The future electronic and spintronic devices will feature low power and small dimensions. Researchers have been studying on candidates of materials for such future devices. Recent progress in 2D materials (e.g., transition metal dichalcogenide (TMD)) have provided great promise for making new generation of nanoelectronics and spintronics because of their small thickness and attractive physical properties. This especially important to break through the limit of traditional silicon-CMOS technology that is driven by Moore’s Law based device scaling.
Observation of large quantum spin Hall Effect (QSHE) in TMD semimetal WTe2 at room temperature has been reported. The unique physical properties reveal that monolayer WTe2 can be an ideal topological insulator (TI) with non-dissipative conductive helical edge states that demonstrate spin-momentum locking.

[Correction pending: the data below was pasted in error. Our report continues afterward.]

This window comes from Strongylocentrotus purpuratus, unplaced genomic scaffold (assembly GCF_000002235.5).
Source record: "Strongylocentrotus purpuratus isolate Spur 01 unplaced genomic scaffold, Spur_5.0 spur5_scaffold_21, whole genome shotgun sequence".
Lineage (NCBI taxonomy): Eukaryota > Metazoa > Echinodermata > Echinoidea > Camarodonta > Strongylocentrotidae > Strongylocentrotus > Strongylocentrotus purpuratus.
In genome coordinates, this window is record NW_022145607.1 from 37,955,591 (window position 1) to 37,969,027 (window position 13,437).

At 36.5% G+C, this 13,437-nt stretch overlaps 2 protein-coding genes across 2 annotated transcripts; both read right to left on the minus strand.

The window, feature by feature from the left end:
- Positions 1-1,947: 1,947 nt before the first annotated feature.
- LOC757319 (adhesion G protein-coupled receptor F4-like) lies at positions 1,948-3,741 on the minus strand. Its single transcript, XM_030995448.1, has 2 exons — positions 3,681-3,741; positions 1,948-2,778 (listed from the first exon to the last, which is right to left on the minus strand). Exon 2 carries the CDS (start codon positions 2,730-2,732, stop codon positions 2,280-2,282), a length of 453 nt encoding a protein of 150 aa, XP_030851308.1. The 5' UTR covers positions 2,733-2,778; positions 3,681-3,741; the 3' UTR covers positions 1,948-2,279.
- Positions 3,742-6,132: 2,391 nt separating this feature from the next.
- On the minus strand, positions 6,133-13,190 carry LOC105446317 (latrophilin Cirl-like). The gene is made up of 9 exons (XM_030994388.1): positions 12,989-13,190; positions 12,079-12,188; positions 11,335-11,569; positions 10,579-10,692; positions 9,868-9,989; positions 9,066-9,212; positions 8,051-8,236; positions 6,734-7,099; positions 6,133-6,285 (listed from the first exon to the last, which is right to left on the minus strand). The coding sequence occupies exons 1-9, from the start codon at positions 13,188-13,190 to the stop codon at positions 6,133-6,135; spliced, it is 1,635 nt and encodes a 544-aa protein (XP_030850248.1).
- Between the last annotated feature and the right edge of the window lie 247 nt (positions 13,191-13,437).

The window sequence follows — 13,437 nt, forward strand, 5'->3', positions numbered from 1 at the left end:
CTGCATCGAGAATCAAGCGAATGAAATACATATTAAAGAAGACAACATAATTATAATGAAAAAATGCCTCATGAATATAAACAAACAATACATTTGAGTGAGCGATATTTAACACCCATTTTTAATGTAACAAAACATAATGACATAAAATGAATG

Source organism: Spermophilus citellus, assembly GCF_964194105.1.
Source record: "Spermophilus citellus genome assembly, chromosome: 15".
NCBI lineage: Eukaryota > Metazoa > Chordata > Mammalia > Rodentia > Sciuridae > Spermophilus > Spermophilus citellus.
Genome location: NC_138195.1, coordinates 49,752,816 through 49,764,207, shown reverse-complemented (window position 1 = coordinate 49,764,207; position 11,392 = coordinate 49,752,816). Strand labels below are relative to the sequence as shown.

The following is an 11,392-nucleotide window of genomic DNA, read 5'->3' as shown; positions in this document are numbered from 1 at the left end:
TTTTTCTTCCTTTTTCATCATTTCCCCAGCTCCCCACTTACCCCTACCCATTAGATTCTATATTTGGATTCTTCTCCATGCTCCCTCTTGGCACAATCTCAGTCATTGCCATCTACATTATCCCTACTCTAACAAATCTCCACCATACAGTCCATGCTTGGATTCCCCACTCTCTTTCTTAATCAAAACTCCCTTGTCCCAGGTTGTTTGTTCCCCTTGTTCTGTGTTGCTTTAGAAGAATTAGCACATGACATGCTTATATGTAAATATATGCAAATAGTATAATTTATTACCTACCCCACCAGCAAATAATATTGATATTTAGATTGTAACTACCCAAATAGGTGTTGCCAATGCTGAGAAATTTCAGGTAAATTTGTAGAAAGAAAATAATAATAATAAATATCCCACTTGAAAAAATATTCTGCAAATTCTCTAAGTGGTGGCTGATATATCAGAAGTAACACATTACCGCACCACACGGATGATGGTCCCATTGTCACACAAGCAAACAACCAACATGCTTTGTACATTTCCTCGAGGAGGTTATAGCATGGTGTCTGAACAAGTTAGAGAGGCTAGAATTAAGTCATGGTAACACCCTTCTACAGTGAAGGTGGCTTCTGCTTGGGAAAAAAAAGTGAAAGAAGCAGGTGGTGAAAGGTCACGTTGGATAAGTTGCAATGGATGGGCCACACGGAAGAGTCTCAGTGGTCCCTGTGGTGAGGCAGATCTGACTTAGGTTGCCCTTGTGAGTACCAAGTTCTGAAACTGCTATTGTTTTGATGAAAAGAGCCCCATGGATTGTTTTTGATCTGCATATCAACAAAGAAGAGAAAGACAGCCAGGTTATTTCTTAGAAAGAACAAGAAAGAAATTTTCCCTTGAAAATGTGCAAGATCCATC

In such a 2D quantum spin Hall Insulator (QSHI), the only scattering channel for the helical edge carriers is by back scattering. TI (topological insulator) is an insulator internally and a conductor along the edges. The electron transport along the edge possesses a unique characteristic, helicity, which indicates the electron rotation, spin, relies on the direction of electron movement. This characteristic makes QSHIs ideal for new spintronic devices. In classical electronic devices, physical signals are generated by the flow of electrons, or charges. In spintronic devices, the spin hall effect (SHE) converts the current formed by electron charge into the current based on electron spin. 2D topological insulators basically dissipate no energy while allow electrons to flow along the edge, which is the ideal materials for the next generation of ultra-low power devices.
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